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Deloitte Survey: Smartphones Continue to Reign Supreme as Consumers’ Preferred Device

Americans now view their smartphones more than 14 Billion times per day

With an estimated 270 million Americans viewing their smartphones about 14 billion times per day, the smartphone continues to reign supreme as consumers’ preferred device for online actions, as well as for controlling and monitoring many daily activities, according to Deloitte‘s U.S. edition of the “2018 Global Mobile Consumer Survey.” This year smartphone penetration rose to 85 percent, up 3 percent from 2017, with the strongest growth among U.S. consumers aged 45 and over.

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Deloitte
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American consumers are now viewing their phones an average of 52 times daily, with 39 percent of consumers believing they use their smartphones too much. In fact, 60 percent of 18 to 34-year-olds admit to smartphone overuse, the highest level of any age group. However, 63 percent of the respondents reported trying to limit their smartphone usage, roughly half succeeding in cutting back. Smartphones also are helping blur the lines between work and leisure with 70 percent of respondents using personal smartphones at least occasionally for after-hours work.

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The survey also notes growing consumer interest in voice-assisted technologies, which are poised to be one of the next “big things” in human-computer interaction, as well as interest in certain Internet of Things (IoT) applications and devices, and the introduction of fifth-generation (5G) wireless technologies.

“This year’s survey really advances the story of smartphones as the true center of our lives, both inside and outside the home,” said Kevin Westcott, vice chairman and U.S. telecommunications, media and entertainment sector leader, Deloitte LLP. “While interest in other mobile technologies such as voice-assistance and IoT is there, the smartphone remains the go-to device for consumers, enabling them to do anything they desire: communicate, work, socialize, consume entertainment, stay fit or take care of things at home.”

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Inflection point for tablets and wearables
While smartphone penetration continued to increase this year, the same was not true for tablets. They suffered the largest year-over-year decline in market penetration of any device category, per the survey, slipping 5 percent (from 62 percent to 57 percent) and seem to now have more specific uses among different age groups.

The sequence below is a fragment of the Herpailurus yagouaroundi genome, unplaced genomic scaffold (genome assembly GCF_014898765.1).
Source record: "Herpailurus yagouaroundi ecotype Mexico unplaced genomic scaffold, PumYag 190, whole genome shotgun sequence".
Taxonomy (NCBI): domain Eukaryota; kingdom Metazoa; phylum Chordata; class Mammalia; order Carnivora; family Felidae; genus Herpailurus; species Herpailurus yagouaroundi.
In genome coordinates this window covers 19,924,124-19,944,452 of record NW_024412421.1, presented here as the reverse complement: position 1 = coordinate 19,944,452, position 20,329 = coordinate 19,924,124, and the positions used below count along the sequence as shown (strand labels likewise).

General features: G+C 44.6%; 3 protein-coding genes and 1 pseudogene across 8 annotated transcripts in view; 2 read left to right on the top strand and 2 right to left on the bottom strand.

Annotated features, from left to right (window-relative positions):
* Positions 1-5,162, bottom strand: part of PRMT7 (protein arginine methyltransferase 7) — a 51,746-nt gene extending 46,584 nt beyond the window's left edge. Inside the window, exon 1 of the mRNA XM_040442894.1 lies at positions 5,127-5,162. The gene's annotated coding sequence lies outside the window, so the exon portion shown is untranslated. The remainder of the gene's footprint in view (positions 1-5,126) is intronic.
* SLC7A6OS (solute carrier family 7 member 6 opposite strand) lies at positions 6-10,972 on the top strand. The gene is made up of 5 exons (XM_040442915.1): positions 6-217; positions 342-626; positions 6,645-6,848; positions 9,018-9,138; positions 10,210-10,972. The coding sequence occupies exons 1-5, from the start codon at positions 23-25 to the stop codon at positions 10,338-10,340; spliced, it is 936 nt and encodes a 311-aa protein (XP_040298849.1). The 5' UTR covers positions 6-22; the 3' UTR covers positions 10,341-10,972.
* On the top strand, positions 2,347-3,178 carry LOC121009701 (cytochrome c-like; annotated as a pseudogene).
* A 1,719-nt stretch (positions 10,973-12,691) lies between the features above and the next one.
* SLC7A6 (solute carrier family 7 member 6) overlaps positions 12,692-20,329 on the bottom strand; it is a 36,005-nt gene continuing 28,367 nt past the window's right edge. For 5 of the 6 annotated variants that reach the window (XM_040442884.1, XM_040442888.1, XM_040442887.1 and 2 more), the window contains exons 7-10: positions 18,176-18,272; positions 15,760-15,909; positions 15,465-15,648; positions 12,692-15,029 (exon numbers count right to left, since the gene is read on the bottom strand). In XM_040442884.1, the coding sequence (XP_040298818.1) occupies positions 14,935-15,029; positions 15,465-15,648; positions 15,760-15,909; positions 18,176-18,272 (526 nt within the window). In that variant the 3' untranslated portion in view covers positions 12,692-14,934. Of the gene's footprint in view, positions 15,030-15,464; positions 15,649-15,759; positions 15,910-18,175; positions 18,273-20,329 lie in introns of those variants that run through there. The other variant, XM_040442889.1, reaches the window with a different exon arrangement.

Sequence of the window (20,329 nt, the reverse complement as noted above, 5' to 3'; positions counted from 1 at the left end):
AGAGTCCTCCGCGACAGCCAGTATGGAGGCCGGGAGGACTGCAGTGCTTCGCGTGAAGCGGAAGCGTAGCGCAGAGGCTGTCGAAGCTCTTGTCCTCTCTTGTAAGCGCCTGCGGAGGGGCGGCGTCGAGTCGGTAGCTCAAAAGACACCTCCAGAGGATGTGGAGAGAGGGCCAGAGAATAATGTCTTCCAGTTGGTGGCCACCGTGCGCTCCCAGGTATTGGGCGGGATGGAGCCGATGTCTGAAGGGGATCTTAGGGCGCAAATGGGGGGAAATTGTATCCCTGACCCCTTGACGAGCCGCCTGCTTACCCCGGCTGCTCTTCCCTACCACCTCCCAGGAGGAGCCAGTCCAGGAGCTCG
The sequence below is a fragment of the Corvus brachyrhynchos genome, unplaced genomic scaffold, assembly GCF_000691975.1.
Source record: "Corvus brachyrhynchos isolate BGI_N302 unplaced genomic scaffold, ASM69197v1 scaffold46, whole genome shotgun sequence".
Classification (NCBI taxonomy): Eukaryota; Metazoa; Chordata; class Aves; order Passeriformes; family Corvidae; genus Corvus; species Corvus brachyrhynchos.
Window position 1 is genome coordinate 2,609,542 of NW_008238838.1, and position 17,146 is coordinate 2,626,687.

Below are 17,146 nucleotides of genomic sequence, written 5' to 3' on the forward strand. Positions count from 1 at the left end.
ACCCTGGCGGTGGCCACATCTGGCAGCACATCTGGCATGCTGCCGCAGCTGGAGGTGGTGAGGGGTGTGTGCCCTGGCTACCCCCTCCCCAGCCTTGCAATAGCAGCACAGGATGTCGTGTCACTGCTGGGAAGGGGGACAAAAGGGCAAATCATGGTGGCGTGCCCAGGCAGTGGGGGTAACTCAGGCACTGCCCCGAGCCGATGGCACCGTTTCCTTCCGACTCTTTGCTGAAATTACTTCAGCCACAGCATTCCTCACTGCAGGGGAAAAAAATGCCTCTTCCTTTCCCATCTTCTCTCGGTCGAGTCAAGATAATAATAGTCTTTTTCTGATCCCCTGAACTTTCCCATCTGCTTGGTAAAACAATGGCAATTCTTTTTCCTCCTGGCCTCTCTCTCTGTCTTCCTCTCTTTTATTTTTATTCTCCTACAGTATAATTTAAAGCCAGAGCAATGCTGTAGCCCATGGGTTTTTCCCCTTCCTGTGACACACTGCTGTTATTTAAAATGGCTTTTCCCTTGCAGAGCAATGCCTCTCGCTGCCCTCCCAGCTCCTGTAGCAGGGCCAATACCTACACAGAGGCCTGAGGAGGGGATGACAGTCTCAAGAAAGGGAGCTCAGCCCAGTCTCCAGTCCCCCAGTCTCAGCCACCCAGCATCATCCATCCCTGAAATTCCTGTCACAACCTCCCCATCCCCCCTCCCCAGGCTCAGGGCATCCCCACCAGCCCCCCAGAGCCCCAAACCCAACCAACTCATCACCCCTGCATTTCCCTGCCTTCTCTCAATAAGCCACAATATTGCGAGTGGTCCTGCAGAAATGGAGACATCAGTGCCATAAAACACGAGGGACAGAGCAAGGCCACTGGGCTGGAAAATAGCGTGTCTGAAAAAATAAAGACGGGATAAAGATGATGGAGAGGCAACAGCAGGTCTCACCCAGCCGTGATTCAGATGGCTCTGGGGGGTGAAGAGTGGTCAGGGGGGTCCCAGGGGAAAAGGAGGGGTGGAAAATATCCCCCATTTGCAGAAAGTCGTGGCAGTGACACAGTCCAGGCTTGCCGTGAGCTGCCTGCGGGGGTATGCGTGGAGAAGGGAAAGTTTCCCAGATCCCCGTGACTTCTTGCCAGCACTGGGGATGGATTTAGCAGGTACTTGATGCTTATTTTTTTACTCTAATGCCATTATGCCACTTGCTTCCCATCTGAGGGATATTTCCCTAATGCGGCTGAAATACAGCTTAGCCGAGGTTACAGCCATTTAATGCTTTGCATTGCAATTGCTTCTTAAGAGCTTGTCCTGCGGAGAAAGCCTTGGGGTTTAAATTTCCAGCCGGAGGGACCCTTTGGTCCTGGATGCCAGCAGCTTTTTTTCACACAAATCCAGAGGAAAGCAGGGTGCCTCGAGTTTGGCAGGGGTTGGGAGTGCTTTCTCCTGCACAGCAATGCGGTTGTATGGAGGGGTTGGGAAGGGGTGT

• Smartphones are the fastest growing of 10 device categories. Their 3 percent growth rate is triple that of the one other device category with positive growth, smartwatches, now used by 14 percent of Americans.
  • Trailing smartphones in consumer penetration are laptops (77 percent), desktop computers (57 percent), tablets (57 percent), fitness bands (21 percent), virtual reality (VR) headsets (8 percent) and smartwatches (14 percent).
  • In daily usage, tablets (52 percent) now rank behind smartphones (94 percent), laptops (74 percent), desktop computers (71 percent), smartwatches (67 percent), and fitness bands (60 percent).
  • Daily usage for wearables, however, is growing for owners of fitness bands (60 percent versus 53 percent in 2017) and smartwatches (67 percent versus 62 percent in 2017).

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Consumers concerned about data privacy and security 
Not surprisingly, an overwhelming majority of Americans worry about keeping their personal data private.

  • Eighty percent of consumers have concerns about companies using, storing and sharing their personal data with third parties.
  • Eighty-five (85) percent of respondents now believe that companies with which they interact online use their personal data “all” or “most of” the time.
  • Consumers are 14 percent less likely this year to share their photos and address books with companies they interact with online, marking a substantial change in behavior from last year.
  • With regard to mobile in-store payments (mPayments), only 31 percent of respondents indicated they have ever used their mobile device to make an in-store payment, and only 14 percent do so on a weekly basis. While there are several reasons for the tepid adoption, security concerns (42 percent) and lack of perceived benefits (42 percent) were cited as main reasons by respondents.

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Voice assistant technologies “make noise” with consumers
Voice control’s adoption curve suggests it will be the next big thing in human computer interaction, after touch.

  • Nearly two-thirds (64 percent) of respondents have used the voice assistant on their smartphones, up 11 percent from last year.
  • Nearly half (46 percent) have used the voice assistant within the last week, if not in the last day.
  • Market penetration of voice-assisted speakers has nearly doubled over the past year (growing from 12 to 20 percent).
  • Sixty-nine (69) percent of respondents who own voice-assisted speakers report using their voice-assistance capabilities weekly, and 47 percent do so daily.

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